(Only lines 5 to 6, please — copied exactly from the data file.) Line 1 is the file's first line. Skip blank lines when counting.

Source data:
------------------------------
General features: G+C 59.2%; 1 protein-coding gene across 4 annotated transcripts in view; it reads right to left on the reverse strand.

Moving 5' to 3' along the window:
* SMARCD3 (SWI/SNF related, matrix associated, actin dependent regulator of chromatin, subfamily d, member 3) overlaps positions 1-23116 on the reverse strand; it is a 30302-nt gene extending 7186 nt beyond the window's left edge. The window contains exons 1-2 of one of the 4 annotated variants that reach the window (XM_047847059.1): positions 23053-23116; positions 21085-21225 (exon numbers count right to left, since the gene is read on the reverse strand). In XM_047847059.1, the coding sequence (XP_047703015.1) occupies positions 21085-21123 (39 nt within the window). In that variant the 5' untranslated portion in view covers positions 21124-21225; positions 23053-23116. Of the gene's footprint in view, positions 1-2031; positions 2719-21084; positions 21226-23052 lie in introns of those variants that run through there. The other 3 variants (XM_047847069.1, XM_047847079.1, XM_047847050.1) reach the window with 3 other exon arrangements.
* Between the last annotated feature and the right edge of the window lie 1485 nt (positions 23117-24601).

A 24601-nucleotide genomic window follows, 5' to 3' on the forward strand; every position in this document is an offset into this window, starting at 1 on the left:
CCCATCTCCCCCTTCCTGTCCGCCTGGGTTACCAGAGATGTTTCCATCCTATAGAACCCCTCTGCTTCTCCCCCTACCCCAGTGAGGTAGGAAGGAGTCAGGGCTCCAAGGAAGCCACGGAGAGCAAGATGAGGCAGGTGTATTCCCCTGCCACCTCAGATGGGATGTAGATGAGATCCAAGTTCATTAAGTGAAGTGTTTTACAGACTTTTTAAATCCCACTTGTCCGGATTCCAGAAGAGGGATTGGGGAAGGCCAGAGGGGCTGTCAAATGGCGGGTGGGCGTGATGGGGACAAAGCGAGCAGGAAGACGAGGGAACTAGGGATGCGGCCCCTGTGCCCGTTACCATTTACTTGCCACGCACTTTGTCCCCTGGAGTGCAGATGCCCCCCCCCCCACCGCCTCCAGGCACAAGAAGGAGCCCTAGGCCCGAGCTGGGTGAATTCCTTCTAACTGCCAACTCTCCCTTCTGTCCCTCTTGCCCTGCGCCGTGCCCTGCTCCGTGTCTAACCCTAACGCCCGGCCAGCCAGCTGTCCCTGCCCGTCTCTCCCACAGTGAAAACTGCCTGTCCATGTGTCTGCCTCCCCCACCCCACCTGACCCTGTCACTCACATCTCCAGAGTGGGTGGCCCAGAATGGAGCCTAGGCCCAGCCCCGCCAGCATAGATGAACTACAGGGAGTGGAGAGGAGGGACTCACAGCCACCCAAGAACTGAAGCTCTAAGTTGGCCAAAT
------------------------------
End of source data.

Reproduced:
A 24601-nucleotide genomic window follows, 5' to 3' on the forward strand; every position in this document is an offset into this window, starting at 1 on the left:
CCCATCTCCCCCTTCCTGTCCGCCTGGGTTACCAGAGATGTTTCCATCCTATAGAACCCCTCTGCTTCTCCCCCTACCCCAGTGAGGTAGGAAGGAGTCAGGGCTCCAAGGAAGCCACGGAGAGCAAGATGAGGCAGGTGTATTCCCCTGCCACCTCAGATGGGATGTAGATGAGATCCAAGTTCATTAAGTGAAGTGTTTTACAGACTTTTTAAATCCCACTTGTCCGGATTCCAGAAGAGGGATTGGGGAAGGCCAGAGGGGCTGTCAAATGGCGGGTGGGCGTGATGGGGACAAAGCGAGCAGGAAGACGAGGGAACTAGGGATGCGGCCCCTGTGCCCGTTACCATTTACTTGCCACGCACTTTGTCCCCTGGAGTGCAGATGCCCCCCCCCCCACCGCCTCCAGGCACAAGAAGGAGCCCTAGGCCCGAGCTGGGTGAATTCCTTCTAACTGCCAACTCTCCCTTCTGTCCCTCTTGCCCTGCGCCGTGCCCTGCTCCGTGTCTAACCCTAACGCCCGGCCAGCCAGCTGTCCCTGCCCGTCTCTCCCACAGTGAAAACTGCCTGTCCATGTGTCTGCCTCCCCCACCCCACCTGACCCTGTCACTCACATCTCCAGAGTGGGTGGCCCAGAATGGAGCCTAGGCCCAGCCCCGCCAGCATAGATGAACTACAGGGAGTGGAGAGGAGGGACTCACAGCCACCCAAGAACTGAAGCTCTAAGTTGGCCAAAT